At 109 or related stores the average price of a bathing suit is 120-200$. It is something people are just willing to pay for. Quality is not necessary the word I want to use, because even though these bathing suits are extremely expensive, they are not necessarily made to last.

They are made to look sexy.  With that being said, I really need to work out before summer comes along if I even want to look sexy on the beach.

I tried on a bathing suit I liked, only to find a tight shoved in ass and gut hanging over the sides as well as those legs bulging out. I did take a picture of me wearing it, but I have decided not to show. 

I don't drink any pop, but its mostly those late night JAGARIKO chip sticks that I always eat 2-3 boxes. Well starting today, those are a no no  till summer is over.

I am happy that I got this new bathing suit. I just need to buy a thong for it....say whaaaaaaaaa?!.  In case you didn't know, fake thongs are a VERY popular accessory for bathing suits in Tokyo, and it is so "cool/sexy/cute" to have it hanging out. Its often sold with bathing suits or separate (for 50$ :o ).  I gotta get me one.

After getting my bathing suit I went on to eat some burgers and walked around some more. I went inside a store called MURUA (which up until today for some strange reason I thought it was called miura). I was interested in buying some shirt that was on the manikin that was on display. I tried it on but the blue shirt to go over top was toooooooo big so I just bought the skirt/shorts and top. It is good for summer.

I had some fun chatting with the worker there about the clothes.

As I was leaving I found this tiny as purse. It is no bigger than half my hand. 

They were not selling it but giving it away for some campaign if you buy more than 50$ worth of stuff or something. I just wanted to get this small purse.

Wouldn't it be funny if I started using it and carrying it around like it was my purse hahaha. I kinda really want it :/

Apr 15, 2014

I am a Japanese gr. 1 student

I am a Japanese Gr.1 student....but I am 24...ouch.

Well it may seem very strange, I mean usually the idea for a lot of kids is "I hate school, I just want to play". And as an adult the idea is usually "kids, get your ass to school so I don't have to hear you blabber all day so you can learn".

My feeling is a little bit different from the Average person. I actually loved school growing up (at times). It depended on the teacher and subject. Math and anything math related (that includes the part of science where you start adding molecules together and crap that is so useless to me).  Thought I loved gr.11 math class cause my teacher got me, he let me do my Art and English work all through the class because he understood that I wasn't meant to go into any field for math. He understood that I just wasn't interested and if you are not interested, you wont learn.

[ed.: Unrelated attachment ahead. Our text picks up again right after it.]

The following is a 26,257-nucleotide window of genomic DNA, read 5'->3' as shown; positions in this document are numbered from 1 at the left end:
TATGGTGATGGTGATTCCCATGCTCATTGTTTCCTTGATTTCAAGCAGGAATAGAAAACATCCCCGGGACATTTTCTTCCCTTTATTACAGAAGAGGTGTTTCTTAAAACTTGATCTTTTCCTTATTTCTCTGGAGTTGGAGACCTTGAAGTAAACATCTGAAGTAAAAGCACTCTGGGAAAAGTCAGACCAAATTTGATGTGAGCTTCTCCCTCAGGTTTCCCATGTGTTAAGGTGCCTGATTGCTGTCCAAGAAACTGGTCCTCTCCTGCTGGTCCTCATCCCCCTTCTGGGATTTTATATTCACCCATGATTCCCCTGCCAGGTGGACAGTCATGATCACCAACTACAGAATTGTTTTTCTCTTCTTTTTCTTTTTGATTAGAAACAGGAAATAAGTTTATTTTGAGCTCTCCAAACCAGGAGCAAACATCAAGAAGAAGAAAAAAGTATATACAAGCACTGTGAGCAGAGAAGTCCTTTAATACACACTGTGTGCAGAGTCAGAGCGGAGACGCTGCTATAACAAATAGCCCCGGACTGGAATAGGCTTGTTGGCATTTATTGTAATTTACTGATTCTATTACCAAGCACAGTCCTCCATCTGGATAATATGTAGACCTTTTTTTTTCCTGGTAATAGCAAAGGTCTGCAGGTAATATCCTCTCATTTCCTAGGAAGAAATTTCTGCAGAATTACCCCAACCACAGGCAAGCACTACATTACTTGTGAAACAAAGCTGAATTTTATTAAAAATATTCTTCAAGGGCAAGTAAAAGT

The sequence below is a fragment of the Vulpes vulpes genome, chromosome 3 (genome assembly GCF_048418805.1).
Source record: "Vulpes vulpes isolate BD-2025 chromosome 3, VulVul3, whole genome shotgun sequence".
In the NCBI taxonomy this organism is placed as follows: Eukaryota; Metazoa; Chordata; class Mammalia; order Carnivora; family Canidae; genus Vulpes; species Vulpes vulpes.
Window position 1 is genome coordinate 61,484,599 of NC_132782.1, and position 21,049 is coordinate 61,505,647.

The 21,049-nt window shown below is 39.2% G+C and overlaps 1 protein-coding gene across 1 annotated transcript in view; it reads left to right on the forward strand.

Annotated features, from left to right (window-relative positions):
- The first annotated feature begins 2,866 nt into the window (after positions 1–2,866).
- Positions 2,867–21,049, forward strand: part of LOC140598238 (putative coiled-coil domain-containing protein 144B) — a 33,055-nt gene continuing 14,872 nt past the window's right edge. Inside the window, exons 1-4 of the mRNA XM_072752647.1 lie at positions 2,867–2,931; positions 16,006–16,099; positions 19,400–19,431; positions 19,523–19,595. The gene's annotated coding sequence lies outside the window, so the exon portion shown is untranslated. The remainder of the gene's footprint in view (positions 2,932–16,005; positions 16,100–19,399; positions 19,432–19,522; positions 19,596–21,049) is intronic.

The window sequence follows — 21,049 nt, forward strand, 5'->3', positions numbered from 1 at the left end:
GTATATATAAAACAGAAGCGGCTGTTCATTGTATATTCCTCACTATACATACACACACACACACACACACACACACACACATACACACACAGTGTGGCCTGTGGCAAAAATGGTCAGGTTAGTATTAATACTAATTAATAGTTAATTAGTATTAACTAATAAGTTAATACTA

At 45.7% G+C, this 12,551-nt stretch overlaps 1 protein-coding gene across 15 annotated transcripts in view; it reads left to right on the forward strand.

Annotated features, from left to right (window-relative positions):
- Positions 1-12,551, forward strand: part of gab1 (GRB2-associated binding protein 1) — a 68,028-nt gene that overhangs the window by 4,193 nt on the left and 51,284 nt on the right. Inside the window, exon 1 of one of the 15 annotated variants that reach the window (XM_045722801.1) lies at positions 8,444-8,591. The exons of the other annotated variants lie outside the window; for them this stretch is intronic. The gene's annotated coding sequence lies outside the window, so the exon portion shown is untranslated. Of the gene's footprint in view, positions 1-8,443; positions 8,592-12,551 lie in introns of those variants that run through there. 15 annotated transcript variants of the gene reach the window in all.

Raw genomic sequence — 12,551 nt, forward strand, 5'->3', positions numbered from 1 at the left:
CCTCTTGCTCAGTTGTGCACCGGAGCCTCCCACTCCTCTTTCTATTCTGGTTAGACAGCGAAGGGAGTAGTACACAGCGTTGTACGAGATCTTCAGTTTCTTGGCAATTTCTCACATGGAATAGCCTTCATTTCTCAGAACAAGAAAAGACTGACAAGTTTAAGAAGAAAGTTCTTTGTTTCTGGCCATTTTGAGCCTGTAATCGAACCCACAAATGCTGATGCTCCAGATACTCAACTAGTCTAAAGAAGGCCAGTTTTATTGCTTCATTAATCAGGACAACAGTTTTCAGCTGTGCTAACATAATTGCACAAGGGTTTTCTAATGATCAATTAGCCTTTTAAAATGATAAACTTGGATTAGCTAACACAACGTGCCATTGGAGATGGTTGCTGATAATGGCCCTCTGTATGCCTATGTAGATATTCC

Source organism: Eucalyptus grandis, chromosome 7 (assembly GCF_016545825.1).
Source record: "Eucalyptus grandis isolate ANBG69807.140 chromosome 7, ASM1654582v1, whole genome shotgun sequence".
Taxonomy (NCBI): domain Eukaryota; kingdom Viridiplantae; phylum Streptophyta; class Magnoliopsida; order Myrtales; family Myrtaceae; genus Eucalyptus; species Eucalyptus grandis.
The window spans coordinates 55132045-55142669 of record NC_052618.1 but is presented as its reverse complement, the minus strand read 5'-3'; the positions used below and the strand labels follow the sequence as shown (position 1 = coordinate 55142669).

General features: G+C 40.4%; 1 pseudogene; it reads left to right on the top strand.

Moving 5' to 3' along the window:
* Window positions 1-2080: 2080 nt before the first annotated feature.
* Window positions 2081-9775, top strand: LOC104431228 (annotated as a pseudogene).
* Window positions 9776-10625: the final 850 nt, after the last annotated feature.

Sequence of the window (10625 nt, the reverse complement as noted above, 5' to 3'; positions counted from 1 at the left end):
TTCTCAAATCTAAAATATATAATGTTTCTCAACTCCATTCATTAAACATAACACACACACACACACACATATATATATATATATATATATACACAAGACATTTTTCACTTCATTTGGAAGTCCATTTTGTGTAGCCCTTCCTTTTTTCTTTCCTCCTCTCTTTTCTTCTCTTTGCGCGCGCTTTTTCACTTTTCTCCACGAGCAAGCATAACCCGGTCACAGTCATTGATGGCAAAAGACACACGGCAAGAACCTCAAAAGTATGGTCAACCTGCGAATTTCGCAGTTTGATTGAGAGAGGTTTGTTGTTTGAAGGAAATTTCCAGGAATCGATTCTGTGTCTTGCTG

I loved Art, English, Dance and Gym classes. I was an arts and English major in school. I always used to write essays and books that were 10 pages above the teachers expectations.  In art class, I would finish my work faster than everyone else and I would feel very fustrated that my teacher wouldn't let me skip ahead... I couldn't understand why she would give us 3 days to finish something that took me just under 2 hours. I was a very "get to the point" "hurry up and get it done" "no need to think or plan just do and its finished" type of person. I have never wrote a rough draft of something in my life. I always thought it was a waste of time, why need it? I already would have the whole idea for what I was going to make instantly. 

I don't know, I guess I am just different from everyone else. I don't know if this is good or bad, but it must be a good thing, which is why I was able to become a manager at a major company, you need to be fast thinking and able to come up with what you need to say or what needs to be done on the spot. Time is money and time spent is lost customers.

Oh look at me. I have blabbed on about my school life and have yet to talk about my new school life.

So I am a person who thinks learning is fun (if I like what I am learning of course).  So I thought it would be fun to go though Japanese school, just as a kid would (without the teacher) and teach myself using Japanese kids text books, drill books and fake tests (which all can be bought in Japan, omg the book store is a paradise!).

I have not bought any math books, instead I am focusing on Japanese, Kanji, Science, Geography and Society & Life (I don't know how to describe these subjects, we don't have it in Canadian grade schools).